LGBTI equality and human rights in Europe and Central Asia

The European Court of Human Rights finds Croatian response to violent homophobic attack fosters impunity for hate crime

A judgement issued today by the European Court of Human Rights finds that the response of Croatian authorities to a hate crime against a lesbian woman was “particularly destructive of fundamental human rights”.  

In today’s judgment in Sabalic v Croatia, the European Court of Human Rights (ECtHR) found a violation of Article 3 (prohibition of inhuman or degrading treatment) in conjunction with Article 14 (prohibition of discrimination) of the European Convention on the account of Croatian authorities’ failure to respond effectively to the applicant’s allegations of the violent homophobic attack against her.  


The case concerned Ms Sabalić’s allegation that the Croatian authorities’ response to a violent homophobic attack against her had been inadequate. She had been attacked in a nightclub when she had refused a man’s advances, disclosing to him that she was a lesbian. The man, known as M.M, severely beat and kicked her, while shouting ‘All of you should be killed!’ and threatening to rape her. Ms Sabalić sustained multiple injuries all over her body for which she was treated in hospital.

M.M. was convicted in minor-offence proceedings of breach of public peace and order and given a fine of 300 Croatian kunas (approximately 40 euro (EUR)). Ms Sabalić, who had not been informed of those proceedings, lodged a criminal complaint against M.M. before the State Attorney’s Office, alleging that she had been the victim of a violent hate crime and discrimination.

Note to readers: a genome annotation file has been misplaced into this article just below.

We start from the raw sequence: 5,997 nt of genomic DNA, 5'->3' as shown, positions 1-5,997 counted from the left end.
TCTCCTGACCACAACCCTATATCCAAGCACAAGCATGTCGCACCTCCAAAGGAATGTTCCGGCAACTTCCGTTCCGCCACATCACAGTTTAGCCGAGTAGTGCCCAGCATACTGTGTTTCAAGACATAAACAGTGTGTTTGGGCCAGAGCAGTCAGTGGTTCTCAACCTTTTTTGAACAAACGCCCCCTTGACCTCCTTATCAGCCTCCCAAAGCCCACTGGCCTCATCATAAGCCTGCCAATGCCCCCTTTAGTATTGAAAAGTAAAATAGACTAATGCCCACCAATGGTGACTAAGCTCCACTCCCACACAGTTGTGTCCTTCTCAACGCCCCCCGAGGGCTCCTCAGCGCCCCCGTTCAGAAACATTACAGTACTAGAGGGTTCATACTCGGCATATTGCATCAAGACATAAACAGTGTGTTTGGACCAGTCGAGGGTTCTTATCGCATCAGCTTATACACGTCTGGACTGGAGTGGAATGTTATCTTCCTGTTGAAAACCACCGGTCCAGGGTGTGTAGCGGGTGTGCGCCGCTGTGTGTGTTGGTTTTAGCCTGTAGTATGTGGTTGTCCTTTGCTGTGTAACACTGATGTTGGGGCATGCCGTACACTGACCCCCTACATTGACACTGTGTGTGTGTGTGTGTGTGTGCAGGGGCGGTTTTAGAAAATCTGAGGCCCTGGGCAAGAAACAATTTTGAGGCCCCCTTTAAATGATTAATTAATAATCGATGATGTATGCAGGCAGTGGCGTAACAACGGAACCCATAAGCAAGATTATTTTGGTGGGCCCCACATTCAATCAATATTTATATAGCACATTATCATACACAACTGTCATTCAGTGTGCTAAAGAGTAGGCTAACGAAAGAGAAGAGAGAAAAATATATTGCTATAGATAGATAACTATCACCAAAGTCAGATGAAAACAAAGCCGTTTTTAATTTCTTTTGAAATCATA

Although Croatia has hate crime legislation and offences based on sexual orientation are to be charged as an aggravated crime, it is generally disregarded and violent acts are considered as minor offences, as in the applicant’s case. 

ECtHR finding

The European Court found that “such a response of the domestic authorities through the minor offences proceedings is not capable of demonstrating the State’s Convention commitment to ensuring that homophobic ill-treatment does not remain ignored by the relevant authorities and to providing effective protection against acts of ill-treatment motivated by the applicant’s sexual orientation”. 

It stressed that “the sole recourse to the minor offences proceedings against [the aggressor] could be considered rather as a response that fosters a sense of impunity for the acts of violent hate crime.”  Such conduct by Croatian authorities was found to be “particularly destructive of fundamental human rights”. 

The Court’s judgment was informed by a third party intervention submitted jointly by the AIRE Centre (Advice on individual rights in Europe), ILGA-Europe, and the International Commission of Jurists (ICJ).

Marko Jurcic, an activist at Zagreb Pride who provided victim support for the case, said: "The European Court of Human Rights has proven something we have been saying for decades: the Croatian police are failing to protect victims of homophobic and transphobic violence. Unfortunately, the practice of treating homophobic and transphobic hate crimes as misdemeanors is continuing in Croatia. In the last couple of years, three hate-crime complaints by Zagreb Pride have also been rejected by the public prosecutor because of the police misconduct." 

According to ILGA-Europe’s Head of Litigation, Arpi Avetisyan: “Today’s judgment sends a strong signal to the Council of Europe member states to ensure effective investigation, prosecution and punishment of homophobic and transphobic violent crimes. Downplaying such crimes and letting the aggressors get away without due punishment serves as encouragement to homophobia and transphobia.”

Matthew Evans, Director of AIRE Centre on today's judgment: "Police often fail to investigate the homophobic motive behind violence despite being a key element of the criminal porceedings. In Sabalic v Croatia, the ECHR has found that such an 'ineffective' response can amount to inhuman and degrading treatment within the meaning of Article 3 of the European Convention".